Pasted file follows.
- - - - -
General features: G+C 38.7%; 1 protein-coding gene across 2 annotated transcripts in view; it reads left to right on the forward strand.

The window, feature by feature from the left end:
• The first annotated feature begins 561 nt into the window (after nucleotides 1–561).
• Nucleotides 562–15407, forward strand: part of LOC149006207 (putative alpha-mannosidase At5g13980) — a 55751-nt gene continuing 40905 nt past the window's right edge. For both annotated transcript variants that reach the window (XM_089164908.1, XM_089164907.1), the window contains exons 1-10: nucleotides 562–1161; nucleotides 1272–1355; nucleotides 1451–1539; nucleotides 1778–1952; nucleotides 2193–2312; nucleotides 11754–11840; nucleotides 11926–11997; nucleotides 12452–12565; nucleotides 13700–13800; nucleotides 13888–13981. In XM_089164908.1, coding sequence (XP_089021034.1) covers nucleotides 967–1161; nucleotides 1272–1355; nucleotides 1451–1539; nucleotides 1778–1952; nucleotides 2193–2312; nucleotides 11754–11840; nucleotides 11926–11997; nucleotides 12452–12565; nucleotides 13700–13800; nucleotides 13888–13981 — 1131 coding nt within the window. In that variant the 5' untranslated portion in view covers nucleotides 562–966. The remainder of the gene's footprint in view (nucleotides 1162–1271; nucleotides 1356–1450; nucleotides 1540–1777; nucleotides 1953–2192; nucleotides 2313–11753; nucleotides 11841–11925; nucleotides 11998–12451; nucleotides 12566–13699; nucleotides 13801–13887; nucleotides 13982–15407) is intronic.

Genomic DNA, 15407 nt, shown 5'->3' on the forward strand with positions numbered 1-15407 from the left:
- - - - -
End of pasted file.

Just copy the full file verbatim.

General features: G+C 38.7%; 1 protein-coding gene across 2 annotated transcripts in view; it reads left to right on the forward strand.

The window, feature by feature from the left end:
• The first annotated feature begins 561 nt into the window (after nucleotides 1–561).
• Nucleotides 562–15407, forward strand: part of LOC149006207 (putative alpha-mannosidase At5g13980) — a 55751-nt gene continuing 40905 nt past the window's right edge. For both annotated transcript variants that reach the window (XM_089164908.1, XM_089164907.1), the window contains exons 1-10: nucleotides 562–1161; nucleotides 1272–1355; nucleotides 1451–1539; nucleotides 1778–1952; nucleotides 2193–2312; nucleotides 11754–11840; nucleotides 11926–11997; nucleotides 12452–12565; nucleotides 13700–13800; nucleotides 13888–13981. In XM_089164908.1, coding sequence (XP_089021034.1) covers nucleotides 967–1161; nucleotides 1272–1355; nucleotides 1451–1539; nucleotides 1778–1952; nucleotides 2193–2312; nucleotides 11754–11840; nucleotides 11926–11997; nucleotides 12452–12565; nucleotides 13700–13800; nucleotides 13888–13981 — 1131 coding nt within the window. In that variant the 5' untranslated portion in view covers nucleotides 562–966. The remainder of the gene's footprint in view (nucleotides 1162–1271; nucleotides 1356–1450; nucleotides 1540–1777; nucleotides 1953–2192; nucleotides 2313–11753; nucleotides 11841–11925; nucleotides 11998–12451; nucleotides 12566–13699; nucleotides 13801–13887; nucleotides 13982–15407) is intronic.

Genomic DNA, 15407 nt, shown 5'->3' on the forward strand with positions numbered 1-15407 from the left: